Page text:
Smokers might think it's an April Fools joke, but it's true. A ...
Sam Jordan, a Takeaway listener in New Jersey, wants you to meet a real estate broker who he describes as more or less his real estate hero. Not something you hear about brokers these days. We found this broker who, even ...
With over $800 million in debt, the Sun-Times Media Group filed for Chapter 11 bankruptcy today.
Due to a decline in advertising revenue, this renders both of Chicago's major daily ...
New York's governor and legislative leaders are defending their budget deal, saying it makes tough choices at a time when the state's revenues are dwindling by week. The nearly $132 billion plan contains about $5 billion in cuts, and $5 billion in new taxes, including some on the wealthy. Governor Paterson, who had long opposed the millionaire's tax, says the final deal is a fair one.
'I think balance now between taxes on those with higher income and taxes on everybody so that there's a shared sacrifice.'
Brooklyn Republican State Senator Marty Golden decried all the new taxes in the budget and said Democrats are being irresponsible.
'This stimulus, this $25B, ends within 25-27 months. After that stimulus is gone, we walk into the abyss. There is no structural deficit dealt with in this budget.'
“Where people are addicted and have committed crimes because of their addiction, we are going to shift our services from punishment to treatment, we are going to eliminate in most cases and severely reduce in other cases, the mandatory minimums that were set by the Rockefeller drug laws.”
The governor further explained the goal to reduce addict recidivism, shown to currently stand at 50 percent. He called the current legal system unjust and ineffective, creating “a revolving door for offenders mired in a cycle of arrest and abuse.”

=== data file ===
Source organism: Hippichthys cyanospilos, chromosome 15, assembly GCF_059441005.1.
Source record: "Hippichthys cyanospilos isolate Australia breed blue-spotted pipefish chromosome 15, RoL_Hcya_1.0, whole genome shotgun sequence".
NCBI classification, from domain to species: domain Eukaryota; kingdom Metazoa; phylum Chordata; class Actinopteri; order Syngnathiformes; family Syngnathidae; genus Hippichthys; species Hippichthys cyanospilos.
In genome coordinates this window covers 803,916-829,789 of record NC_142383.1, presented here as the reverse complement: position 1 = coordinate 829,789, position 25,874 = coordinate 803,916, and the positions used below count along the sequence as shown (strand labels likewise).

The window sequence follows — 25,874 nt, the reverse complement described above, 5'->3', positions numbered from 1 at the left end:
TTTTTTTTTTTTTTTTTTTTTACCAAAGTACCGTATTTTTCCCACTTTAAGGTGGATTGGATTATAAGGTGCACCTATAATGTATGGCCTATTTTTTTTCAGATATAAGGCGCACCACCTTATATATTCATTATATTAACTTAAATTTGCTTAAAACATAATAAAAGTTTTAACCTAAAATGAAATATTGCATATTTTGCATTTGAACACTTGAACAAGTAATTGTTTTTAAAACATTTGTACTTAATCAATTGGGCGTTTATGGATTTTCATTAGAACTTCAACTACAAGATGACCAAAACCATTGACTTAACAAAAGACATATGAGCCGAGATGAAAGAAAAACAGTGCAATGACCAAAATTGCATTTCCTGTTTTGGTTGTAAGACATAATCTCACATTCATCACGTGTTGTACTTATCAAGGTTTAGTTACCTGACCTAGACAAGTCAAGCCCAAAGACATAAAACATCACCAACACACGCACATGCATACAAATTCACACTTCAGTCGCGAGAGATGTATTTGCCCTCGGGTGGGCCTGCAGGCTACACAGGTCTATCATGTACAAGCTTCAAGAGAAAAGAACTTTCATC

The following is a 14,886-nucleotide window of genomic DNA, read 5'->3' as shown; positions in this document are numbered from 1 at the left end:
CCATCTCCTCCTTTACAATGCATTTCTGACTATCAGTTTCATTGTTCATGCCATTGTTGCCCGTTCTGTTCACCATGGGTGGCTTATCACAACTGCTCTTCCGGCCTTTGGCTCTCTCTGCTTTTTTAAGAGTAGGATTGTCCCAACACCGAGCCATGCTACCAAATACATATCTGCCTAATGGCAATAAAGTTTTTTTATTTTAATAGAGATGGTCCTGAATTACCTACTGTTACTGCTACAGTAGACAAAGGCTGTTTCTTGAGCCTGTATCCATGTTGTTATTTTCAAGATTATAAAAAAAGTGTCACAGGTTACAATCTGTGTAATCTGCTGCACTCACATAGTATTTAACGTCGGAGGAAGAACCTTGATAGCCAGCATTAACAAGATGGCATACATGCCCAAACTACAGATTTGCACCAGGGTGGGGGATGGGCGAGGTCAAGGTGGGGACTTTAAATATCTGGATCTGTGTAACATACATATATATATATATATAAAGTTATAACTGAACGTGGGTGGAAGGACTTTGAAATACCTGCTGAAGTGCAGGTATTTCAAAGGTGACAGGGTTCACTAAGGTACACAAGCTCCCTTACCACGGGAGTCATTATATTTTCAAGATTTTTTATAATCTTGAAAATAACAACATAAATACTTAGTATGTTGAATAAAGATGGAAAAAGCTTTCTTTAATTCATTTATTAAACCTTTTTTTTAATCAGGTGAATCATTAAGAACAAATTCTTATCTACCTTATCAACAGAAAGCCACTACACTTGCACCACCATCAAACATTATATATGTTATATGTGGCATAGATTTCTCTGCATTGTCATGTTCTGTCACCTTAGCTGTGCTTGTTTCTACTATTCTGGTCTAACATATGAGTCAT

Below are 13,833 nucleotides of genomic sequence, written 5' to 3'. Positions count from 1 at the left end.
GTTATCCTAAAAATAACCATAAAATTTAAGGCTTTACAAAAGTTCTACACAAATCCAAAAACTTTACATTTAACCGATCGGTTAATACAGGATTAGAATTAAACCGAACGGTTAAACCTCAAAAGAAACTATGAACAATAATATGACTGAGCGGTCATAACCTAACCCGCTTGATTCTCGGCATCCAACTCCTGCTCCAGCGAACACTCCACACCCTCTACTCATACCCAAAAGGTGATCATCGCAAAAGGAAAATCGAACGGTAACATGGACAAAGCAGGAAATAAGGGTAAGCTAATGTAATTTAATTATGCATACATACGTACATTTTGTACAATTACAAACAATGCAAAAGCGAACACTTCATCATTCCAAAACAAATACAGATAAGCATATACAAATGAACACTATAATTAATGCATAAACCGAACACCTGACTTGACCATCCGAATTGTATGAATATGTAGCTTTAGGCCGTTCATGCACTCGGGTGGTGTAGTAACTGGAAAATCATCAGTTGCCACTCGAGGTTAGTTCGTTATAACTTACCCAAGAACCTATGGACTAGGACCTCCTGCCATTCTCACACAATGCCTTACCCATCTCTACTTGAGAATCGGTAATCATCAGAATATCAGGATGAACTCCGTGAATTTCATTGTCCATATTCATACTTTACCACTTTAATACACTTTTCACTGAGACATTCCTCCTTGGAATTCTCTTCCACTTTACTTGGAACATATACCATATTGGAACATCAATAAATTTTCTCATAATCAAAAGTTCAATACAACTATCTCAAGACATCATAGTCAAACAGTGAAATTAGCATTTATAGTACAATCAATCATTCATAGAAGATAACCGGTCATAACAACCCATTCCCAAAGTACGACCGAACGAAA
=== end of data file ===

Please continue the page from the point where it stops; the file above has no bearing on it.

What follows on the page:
The new plan to go before the state legislature will shift the sentencing of convicted abusers to new “drug courts” that will oversee their treatment rather than their punishment.
Social theorist David Harvey, distinguished professor of anthropology at the Graduate Center of CUNY and author of various books including The Limits to Capital, discusses the economic crisis and what it means for the future of U.S. global power.
Listen to the entire ...
Did you see elephants last night? If you did and they were walking along 34th Street to Madison Square Garden, it wasn't a zoo outbreak, but the Ringling Brothers and Barnum and Bailey Circus coming to town. The circus will be at the Garden through April 13th.
by Annie Shreffler
Hundreds of New Yorkers, many of them high school students, turned out on Sunday to begin World Water Week with a mile-long march. Volunteers carried water to show their support for the Tap Project, a UNICEF program to bring more safe drinking water to ...
In his book, The Other Side of Desire, New York Times Magazine staff writer Daniel Bergner investigates different kinds of sexual desire through four case studies.
Listen to an entire interview here.
Brian Lehrer: What put AIG in your sights as New York attorney general?
Eliot Spitzer: We were approached by some sources who said that AIG, which was at the time guided by Hank Greenberg as CEO, was, to speak in street vernacular, juicing its books by creating false reinsurance contracts that would appear to add capital to its balance sheet. Now that sounds all very complicated but, what it really means is they were playing games with their accounting in order to look stronger than they were. Hank Greenberg, there are tapes that prove this, was very, very concerned with any, even minor, fluctuation in their stock evaluation.
These contracts, it was alleged, were designed to make them look better in the eyes of Wall Street. We investigated, brought a civil case to settlement of $1.4 billion. At the time, $1.4 billion seemed like a lot of money. It was the biggest financial settlement ever. The board removed Hank Greenberg because he invoked the Fifth Amendment, when he was asked about this. Four people were charged criminally and convicted for basically playing games. But it lead us to inquire and to probe into the inner workings of the company and what we saw was a mess.